Entertainment Guide to Jerusalem
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Discover great local attractions, activities and things to do in Jerusalem, Israel.
In Jerusalem, nightlife is modest compared to the bright lights, big city, trance and dance culture of brasher Tel Aviv. A Jerusalem evening out is likely to involve food, a coffee shop, and promenading around, enjoying both the fairytale-like atmosphere of the city at night and the hive of human activity.
For listings of all events in English, buy the Friday edition of either the Jerusalem Post or Ha'aretz-Herald Tribune International. There are often lectures, workshops or performances geared specifically towards English speakers. Also look out for Israeli folk dance events. There are possibilities to both watch a show and to participate in a class.
The municipality has invested USD2.5 million in illuminating the walls of the Old City, plus some 50 other buildings of note including churches, museums, the Western Wall Plaza and other key sites. A walk around Jerusalem at night is recommended to take in the magic (and highly recommended if you want a romantic evening). To view Jerusalem at its twinkling best, try standing at the bridge by the Cinematheque or on the Haas Promenade (Tayelet).
Music and Performance
The alleys off Zion Square, such as Yoel Salomon, are peppered with coffee and dessert places - and the odd bar. Tmol Shilshom, a literary café in this area, is a charming place for coffee and cake. The premises are the former home of Israeli writer S.Y. Agnon. There are frequent readings (in both Hebrew and English) and English poetry slams.
Talpiot, a few kilometers further south out of town, is the city's industrial zone and is home to the dance clubs Ha'atasiya and Campus, as well as the live music venue, the Yellow Submarine. Clubs do not get going until around midnight, as Israelis rarely go out before 10p. The DJs keep on playing until dawn.
Ticho House has a cheese, wine and jazz evening every Tuesday and the Bible Lands Museum has a cheese and wine recital on Saturday nights. Churches, such as Dormition Abbey and the Church of the Redeemer, give concerts. Classical music lovers should check the schedule at the Jerusalem Theatre and the International Convention Centre.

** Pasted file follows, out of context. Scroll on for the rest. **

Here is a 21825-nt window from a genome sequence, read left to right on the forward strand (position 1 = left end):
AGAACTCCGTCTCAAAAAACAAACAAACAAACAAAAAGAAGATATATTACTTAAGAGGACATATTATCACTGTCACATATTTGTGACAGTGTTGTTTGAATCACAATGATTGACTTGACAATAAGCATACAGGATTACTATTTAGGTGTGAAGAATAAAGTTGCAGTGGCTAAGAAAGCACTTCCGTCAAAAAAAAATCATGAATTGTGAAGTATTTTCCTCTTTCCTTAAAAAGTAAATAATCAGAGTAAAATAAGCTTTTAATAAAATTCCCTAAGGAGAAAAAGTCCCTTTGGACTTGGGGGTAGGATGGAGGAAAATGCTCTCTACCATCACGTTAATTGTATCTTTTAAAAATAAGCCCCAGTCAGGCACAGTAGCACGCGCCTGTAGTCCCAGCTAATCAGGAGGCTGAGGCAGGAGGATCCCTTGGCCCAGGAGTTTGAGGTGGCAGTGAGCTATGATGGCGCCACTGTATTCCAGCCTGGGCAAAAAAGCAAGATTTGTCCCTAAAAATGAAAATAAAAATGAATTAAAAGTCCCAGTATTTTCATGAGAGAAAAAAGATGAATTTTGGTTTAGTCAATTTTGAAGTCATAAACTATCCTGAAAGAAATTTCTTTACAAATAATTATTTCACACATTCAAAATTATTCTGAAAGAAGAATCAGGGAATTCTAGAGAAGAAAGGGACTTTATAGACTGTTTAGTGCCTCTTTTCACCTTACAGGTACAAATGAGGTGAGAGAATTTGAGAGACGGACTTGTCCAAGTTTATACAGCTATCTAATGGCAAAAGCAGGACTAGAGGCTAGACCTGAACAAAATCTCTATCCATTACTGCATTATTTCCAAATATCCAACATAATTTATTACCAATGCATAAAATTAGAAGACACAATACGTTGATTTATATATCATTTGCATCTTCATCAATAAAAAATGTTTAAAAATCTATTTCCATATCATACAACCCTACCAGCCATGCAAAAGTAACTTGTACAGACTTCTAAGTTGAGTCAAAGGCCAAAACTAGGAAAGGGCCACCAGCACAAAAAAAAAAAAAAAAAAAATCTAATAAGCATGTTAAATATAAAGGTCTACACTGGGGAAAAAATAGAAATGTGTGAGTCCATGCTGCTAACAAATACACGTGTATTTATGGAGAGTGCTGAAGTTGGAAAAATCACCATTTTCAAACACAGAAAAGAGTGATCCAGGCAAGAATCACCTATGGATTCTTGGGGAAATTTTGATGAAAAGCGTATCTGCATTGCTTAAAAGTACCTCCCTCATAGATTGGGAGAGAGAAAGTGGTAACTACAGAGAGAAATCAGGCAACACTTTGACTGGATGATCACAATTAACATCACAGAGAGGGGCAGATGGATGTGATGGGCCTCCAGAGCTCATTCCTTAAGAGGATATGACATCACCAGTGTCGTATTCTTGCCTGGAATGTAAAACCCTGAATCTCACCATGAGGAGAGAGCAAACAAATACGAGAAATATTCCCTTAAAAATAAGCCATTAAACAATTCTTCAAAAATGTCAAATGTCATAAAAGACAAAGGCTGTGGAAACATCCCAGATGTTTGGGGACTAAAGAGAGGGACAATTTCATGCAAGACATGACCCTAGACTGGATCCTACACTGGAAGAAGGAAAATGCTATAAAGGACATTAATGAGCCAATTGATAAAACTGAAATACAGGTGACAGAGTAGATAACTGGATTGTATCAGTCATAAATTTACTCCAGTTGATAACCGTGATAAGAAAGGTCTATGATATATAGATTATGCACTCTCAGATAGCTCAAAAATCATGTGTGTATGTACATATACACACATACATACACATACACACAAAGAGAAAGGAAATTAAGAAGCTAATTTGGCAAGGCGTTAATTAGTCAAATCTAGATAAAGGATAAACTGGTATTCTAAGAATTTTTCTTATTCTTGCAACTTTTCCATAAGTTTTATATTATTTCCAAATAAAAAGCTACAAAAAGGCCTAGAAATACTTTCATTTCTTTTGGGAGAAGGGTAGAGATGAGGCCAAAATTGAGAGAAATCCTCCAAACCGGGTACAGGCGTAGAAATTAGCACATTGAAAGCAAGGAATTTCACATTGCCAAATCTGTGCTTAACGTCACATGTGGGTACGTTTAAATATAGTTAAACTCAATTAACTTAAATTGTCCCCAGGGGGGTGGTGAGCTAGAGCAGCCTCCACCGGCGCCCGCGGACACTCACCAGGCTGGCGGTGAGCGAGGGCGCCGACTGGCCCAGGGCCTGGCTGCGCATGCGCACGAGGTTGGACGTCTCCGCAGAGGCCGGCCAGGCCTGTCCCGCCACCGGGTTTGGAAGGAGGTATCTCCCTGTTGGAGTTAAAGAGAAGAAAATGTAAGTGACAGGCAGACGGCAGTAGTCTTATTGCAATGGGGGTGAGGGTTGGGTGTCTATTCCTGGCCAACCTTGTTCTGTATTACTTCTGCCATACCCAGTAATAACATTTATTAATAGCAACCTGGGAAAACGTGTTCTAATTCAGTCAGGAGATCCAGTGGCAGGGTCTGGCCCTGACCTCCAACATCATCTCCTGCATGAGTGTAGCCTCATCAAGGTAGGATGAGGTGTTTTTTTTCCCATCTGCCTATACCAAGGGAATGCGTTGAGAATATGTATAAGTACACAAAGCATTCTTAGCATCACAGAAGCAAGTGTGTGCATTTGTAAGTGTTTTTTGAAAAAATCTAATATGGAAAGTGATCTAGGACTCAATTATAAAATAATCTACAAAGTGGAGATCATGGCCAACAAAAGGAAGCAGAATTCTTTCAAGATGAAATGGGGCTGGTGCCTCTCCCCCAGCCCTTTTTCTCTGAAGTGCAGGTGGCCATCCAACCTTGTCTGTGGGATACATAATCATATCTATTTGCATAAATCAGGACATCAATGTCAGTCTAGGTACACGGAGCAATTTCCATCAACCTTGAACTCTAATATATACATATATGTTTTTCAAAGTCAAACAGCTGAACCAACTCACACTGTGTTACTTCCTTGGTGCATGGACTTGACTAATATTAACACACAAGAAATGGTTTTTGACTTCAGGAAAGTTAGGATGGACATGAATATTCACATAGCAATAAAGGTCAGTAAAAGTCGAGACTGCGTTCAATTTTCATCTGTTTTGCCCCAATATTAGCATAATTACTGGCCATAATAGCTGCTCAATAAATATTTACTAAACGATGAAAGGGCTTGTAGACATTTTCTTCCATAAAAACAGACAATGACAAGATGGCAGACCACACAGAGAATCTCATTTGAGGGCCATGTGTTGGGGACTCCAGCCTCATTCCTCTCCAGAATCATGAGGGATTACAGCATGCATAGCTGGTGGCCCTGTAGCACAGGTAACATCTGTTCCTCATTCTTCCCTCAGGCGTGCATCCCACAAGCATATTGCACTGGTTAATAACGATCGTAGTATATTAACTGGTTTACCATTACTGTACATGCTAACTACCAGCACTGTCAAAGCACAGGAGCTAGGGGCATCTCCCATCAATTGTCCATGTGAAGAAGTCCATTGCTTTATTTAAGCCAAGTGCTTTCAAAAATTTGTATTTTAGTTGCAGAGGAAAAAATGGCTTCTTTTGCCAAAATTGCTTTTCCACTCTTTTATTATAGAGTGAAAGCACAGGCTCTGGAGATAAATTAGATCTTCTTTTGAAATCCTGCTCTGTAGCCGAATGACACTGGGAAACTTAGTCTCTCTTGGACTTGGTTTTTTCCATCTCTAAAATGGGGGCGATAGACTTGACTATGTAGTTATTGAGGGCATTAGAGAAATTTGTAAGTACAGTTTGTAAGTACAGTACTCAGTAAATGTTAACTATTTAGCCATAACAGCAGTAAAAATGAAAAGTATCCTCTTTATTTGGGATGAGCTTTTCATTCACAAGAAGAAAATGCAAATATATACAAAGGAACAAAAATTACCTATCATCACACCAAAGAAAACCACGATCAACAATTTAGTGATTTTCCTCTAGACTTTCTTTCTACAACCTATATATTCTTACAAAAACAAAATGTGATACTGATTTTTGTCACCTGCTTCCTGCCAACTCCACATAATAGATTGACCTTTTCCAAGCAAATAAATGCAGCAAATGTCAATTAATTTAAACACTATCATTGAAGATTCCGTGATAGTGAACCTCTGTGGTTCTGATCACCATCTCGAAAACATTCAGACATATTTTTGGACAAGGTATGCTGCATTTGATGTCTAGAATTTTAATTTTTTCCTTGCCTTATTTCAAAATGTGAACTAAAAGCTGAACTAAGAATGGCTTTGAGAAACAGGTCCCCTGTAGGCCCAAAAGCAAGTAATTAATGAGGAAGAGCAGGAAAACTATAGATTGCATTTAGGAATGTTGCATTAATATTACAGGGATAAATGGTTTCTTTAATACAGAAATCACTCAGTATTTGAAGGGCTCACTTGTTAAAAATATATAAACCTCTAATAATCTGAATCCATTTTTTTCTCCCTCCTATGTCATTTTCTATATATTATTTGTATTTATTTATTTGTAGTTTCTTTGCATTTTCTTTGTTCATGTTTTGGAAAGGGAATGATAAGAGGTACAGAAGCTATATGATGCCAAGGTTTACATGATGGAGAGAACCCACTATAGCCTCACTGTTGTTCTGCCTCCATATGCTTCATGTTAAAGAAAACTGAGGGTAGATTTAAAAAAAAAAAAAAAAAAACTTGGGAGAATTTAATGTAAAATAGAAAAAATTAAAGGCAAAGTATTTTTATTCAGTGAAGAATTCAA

Jerusalem has two wonderful art-house cinemas, the Cinematheque which has two screens and a very good café-restaurant, and the Smadar - a one screen cinema with a popular café attached. For mainstream releases, go to the mall, which has eight screens and a large food court.
Films are also frequently shown outdoors at Liberty Bell Park. A trip to the Steven Spielberg Jewish Film Archive is well-worth it for those looking to learn more about Jewish history as captured on film.
In the summer months, Jerusalem hops from one festival to another - providing all sorts of atmospheres and cultural experiences, (many of them free). Late May is the start of the Israel Festival, three weeks of some of the best national and international performing arts acts. Many of the performances are centered around the Jerusalem Theatre, with plentiful free concerts in the theater's plaza or foyer.
July plays host to the Jerusalem International Film Festival, which, in the past, has screened 150 different films over ten days. There are free public events, (such as mass screenings in the park). Tickets for the screenings are very reasonably priced, with the added bonus that some films include lectures, meetings with the director and premiere parties on the lawn.
In August, the park area around the Sultan's Pool, is transformed into a microcosm of the world. Inca palaces and Nepalese temples shoot up for the two-week long International Arts and Crafts Fair. There are pavilions representing all manner of countries, as well as international food stands and more than 150 artists selling jewelry and craft items. The biggest pull of the evening are the concerts given by some of Israel's hottest contemporary performers. Sit back in the grass, with a lapful of international munchies, bask in the moonlight, gaze up at the floodlit walls of the Old City a few meters away, and let Israeli pop work its magic.
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